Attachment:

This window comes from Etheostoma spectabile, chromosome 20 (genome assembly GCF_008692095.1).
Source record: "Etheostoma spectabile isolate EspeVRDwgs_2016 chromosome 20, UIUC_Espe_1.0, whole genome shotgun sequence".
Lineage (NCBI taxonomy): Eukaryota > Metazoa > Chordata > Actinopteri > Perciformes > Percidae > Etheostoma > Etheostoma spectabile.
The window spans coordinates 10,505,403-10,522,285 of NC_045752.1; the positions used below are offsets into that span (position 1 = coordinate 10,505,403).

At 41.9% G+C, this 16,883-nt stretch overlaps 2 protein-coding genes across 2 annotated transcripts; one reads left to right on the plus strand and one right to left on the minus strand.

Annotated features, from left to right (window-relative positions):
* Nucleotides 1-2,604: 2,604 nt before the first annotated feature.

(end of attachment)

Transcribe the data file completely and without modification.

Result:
This window comes from Etheostoma spectabile, chromosome 20 (genome assembly GCF_008692095.1).
Source record: "Etheostoma spectabile isolate EspeVRDwgs_2016 chromosome 20, UIUC_Espe_1.0, whole genome shotgun sequence".
Lineage (NCBI taxonomy): Eukaryota > Metazoa > Chordata > Actinopteri > Perciformes > Percidae > Etheostoma > Etheostoma spectabile.
The window spans coordinates 10,505,403-10,522,285 of NC_045752.1; the positions used below are offsets into that span (position 1 = coordinate 10,505,403).

At 41.9% G+C, this 16,883-nt stretch overlaps 2 protein-coding genes across 2 annotated transcripts; one reads left to right on the plus strand and one right to left on the minus strand.

Annotated features, from left to right (window-relative positions):
* Nucleotides 1-2,604: 2,604 nt before the first annotated feature.